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India to Study Global Best Practices in Online Gaming Regulation


The Central Government has formed a special inter-ministerial committee mandated to come up with recommendations on how to regulate online gaming in the country and to identify which ministry is best suited to oversee the activities of the sector.

The panel will study global best practices and consult experts in the field, and on the basis of its findings will devise a uniform regulatory framework to be enacted for the whole of India. The issues to be examined include the gaming operators’ compliance burden, ease of doing business, the creation of a level playing field, and player protection against various risks and harms related to gaming such as addictions and compulsive gambling.

The seven-member taskforce is composed of the chief executive officer (CEO) of government think tank NITI Aayog, as well as secretaries of several ministries – home affairs, finance, industries and internal trade, information and broadcasting, electronics and information technology, and sports and youth affairs.

Another panel – a Group of Ministers (GoM) appointed by the GST Council, has been examining GST applicability and valuation matters related to Goods and Services Tax (GST) levy over online gaming, casinos, race courses and lotteries.

Reportedly, the GoM will recommend a uniform GST levy at the highest rate slab of 28 percent for all gaming activities, thus equalizing the indirect tax of online skill gaming and fantasy sports to the levy on real money Teen Patti and other online gambling titles, land-based casino games, horse race betting and lottery draws.

There Is a Lot to Be Learned from the World’s Experience in Gaming Regulation

Devising and implementing a sensible, balanced and comprehensive regulatory framework over such a vast area as online gaming and gambling is not an easy task. Still, India has the chance to learn from the experience of a number of countries from around the world which have already regulated the field, and by taking out the successful parts and avoiding the not so fortunate practices can draw up the optimal legislative solutions for Bharat realities and culture.

Currently, only the best roulette sites, casino gaming, online lottery and sports betting platforms operating in India are regulated by a reputable international licensing authority, while Indian online space is flooded by other gambling platforms of dubious integrity and quality including even openly scammy and fraudulent websites.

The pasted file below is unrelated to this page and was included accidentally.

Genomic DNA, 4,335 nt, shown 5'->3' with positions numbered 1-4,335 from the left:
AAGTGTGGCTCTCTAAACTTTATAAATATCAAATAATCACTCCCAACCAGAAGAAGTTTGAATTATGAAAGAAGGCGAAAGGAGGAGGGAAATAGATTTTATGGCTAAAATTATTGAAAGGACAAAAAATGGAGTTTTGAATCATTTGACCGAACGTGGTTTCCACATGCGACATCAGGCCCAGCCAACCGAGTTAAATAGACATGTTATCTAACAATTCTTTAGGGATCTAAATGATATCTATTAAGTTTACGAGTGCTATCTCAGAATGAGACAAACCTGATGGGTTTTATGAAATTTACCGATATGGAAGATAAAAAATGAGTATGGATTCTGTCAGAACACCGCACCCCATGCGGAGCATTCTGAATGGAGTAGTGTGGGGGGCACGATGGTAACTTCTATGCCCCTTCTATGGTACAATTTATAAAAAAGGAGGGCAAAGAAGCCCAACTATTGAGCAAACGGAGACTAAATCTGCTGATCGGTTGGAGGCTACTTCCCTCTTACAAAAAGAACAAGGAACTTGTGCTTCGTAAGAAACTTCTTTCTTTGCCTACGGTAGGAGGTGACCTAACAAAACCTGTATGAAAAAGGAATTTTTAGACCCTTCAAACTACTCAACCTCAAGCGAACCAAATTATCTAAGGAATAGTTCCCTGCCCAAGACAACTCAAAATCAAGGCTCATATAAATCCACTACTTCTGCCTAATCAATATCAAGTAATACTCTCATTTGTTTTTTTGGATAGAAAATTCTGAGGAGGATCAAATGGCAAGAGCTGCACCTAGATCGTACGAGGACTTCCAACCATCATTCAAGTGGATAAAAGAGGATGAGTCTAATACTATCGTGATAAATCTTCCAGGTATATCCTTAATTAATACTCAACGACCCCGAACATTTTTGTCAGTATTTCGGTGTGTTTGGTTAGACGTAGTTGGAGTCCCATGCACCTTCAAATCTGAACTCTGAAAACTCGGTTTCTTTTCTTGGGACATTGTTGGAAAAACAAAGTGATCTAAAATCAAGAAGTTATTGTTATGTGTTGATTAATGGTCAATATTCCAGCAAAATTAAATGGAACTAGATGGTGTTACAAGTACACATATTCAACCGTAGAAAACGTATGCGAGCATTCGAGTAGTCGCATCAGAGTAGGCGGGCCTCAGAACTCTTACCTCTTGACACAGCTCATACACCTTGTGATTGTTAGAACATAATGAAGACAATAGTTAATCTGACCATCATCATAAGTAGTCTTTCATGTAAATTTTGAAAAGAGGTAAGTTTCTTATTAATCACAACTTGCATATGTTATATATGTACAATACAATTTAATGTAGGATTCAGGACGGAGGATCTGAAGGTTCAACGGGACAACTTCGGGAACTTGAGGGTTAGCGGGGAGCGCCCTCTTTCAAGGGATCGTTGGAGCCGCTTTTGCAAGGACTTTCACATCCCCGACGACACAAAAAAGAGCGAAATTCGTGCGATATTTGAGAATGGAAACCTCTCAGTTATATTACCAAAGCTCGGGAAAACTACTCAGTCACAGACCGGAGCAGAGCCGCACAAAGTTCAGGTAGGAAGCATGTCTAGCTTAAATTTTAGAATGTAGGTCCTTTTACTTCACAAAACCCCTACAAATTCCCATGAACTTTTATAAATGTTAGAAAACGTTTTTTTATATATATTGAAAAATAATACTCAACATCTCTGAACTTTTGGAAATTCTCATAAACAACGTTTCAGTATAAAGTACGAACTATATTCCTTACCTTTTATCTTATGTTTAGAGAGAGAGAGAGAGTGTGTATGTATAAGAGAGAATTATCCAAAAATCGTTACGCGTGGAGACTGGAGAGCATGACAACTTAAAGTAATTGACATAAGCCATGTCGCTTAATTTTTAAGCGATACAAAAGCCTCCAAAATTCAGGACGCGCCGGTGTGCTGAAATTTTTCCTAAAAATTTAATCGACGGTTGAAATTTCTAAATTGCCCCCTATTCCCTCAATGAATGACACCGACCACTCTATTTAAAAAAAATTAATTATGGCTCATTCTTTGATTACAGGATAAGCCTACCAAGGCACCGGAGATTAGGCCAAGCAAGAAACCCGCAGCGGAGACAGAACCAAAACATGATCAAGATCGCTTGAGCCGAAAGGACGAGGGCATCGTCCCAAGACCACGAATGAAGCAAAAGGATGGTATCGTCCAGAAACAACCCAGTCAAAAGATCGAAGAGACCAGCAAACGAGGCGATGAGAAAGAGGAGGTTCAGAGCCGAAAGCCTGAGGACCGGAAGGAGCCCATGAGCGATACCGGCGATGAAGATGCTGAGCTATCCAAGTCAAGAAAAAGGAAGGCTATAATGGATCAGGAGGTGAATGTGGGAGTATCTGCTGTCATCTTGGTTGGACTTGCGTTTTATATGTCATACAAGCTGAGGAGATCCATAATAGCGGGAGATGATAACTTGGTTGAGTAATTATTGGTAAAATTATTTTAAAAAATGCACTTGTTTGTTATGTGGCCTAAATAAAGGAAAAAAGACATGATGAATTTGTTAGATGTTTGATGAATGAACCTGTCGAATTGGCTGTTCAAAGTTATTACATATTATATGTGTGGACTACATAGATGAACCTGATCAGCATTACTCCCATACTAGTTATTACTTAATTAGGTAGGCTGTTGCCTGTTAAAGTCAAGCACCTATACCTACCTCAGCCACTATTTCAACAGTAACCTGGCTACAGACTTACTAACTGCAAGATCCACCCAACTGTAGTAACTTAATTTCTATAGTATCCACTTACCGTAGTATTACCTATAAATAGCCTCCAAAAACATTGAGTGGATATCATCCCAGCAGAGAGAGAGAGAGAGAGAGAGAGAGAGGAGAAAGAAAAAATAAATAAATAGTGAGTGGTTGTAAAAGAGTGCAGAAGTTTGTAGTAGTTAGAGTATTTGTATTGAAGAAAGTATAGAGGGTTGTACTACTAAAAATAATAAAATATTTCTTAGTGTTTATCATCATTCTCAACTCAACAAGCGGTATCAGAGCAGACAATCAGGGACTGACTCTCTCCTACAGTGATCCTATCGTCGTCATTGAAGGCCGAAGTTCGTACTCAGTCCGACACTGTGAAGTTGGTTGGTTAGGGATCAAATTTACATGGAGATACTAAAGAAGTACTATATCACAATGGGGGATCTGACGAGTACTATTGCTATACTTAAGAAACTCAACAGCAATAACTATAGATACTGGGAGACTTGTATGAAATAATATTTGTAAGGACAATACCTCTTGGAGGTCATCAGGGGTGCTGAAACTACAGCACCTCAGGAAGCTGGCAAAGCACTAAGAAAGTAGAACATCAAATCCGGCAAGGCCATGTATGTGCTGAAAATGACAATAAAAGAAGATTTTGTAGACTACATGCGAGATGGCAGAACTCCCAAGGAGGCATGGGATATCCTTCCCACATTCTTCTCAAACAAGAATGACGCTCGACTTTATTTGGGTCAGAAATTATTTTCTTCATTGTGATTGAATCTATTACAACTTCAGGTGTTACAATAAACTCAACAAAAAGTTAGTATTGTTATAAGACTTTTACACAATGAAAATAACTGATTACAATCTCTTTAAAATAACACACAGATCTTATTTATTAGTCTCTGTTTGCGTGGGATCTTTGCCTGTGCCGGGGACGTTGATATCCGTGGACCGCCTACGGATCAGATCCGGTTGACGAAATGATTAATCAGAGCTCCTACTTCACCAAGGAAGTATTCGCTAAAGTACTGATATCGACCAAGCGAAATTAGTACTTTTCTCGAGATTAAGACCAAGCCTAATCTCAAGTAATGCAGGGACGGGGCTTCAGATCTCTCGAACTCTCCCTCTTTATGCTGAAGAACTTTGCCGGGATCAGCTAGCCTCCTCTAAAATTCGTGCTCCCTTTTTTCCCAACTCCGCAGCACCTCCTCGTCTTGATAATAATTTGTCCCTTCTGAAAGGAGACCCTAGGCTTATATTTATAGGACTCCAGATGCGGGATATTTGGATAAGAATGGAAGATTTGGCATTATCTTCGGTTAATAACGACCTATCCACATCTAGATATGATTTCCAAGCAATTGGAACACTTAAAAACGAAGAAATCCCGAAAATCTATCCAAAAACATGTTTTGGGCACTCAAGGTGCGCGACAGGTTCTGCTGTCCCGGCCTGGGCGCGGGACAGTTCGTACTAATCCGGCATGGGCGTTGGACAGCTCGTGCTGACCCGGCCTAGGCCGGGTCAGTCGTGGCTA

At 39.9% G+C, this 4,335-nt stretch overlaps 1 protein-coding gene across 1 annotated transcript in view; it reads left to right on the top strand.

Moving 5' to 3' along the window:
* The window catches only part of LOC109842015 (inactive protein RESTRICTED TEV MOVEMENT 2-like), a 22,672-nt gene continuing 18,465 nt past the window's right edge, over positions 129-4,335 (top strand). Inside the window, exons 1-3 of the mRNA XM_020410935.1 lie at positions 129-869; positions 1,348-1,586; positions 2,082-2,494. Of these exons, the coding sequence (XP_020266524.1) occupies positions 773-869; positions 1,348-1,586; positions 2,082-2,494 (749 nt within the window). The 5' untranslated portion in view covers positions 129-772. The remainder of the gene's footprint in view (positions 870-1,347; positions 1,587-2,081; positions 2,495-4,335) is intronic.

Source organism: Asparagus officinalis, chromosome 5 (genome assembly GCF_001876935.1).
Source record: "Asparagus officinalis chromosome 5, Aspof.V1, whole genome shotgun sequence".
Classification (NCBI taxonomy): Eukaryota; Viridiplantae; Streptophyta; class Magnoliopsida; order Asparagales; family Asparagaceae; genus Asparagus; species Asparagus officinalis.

At the same time, homegrown Indian online skill gaming and fantasy sports operators are faced with a compliance nightmare in a regulatory jungle of inconsistent and often conflicting or ambiguous state-level laws and even blanket bans on gaming. As a result, litigations are a frequent occurrence that drain resources and energy from public authorities and operators alike.

An unregulated legal space, especially if a blanket ban is enacted, does not eliminate online gaming as it only denies people access to a regulated and safe gaming experience. At the same time, the niche is filled by irresponsible or even criminal actors who make use of the situation.

The task of any sensible regulation over gaming is to curb the activities of such fraudulent websites and to make sure the public is exposed only to legitimate operators who deserve their license by following strict verification procedures and robust requirements to offer a safe gaming product with secure deposit and withdrawal options.

Another major task to be fulfilled by India’s future gaming regulation is to ensure gamer protection through a system of norms relating to responsible gaming mechanisms, age verification protocols, data protection measures, restrictions and conditions applying to marketing and advertising, as well as gameplay, spending limits and other matters.

Achieving these tasks, a regulatory framework will exercise effective control over the societal costs related to online gambling, but will also cut the incomes of criminal circles and raise taxation revenues which can be used for welfare purposes.

Even countries with years of experience in gambling regulation like the UK or Sweden encounter difficulties finding the right balance of legislative provisions and restrictions to benefit all stakeholders – including the citizens, the industry, and the state, to an equal and satisfactory extent.

The new inter-ministerial panel has an important and complex task ahead of them which will only be facilitated from the treasury of existing global experience in online gaming regulation.


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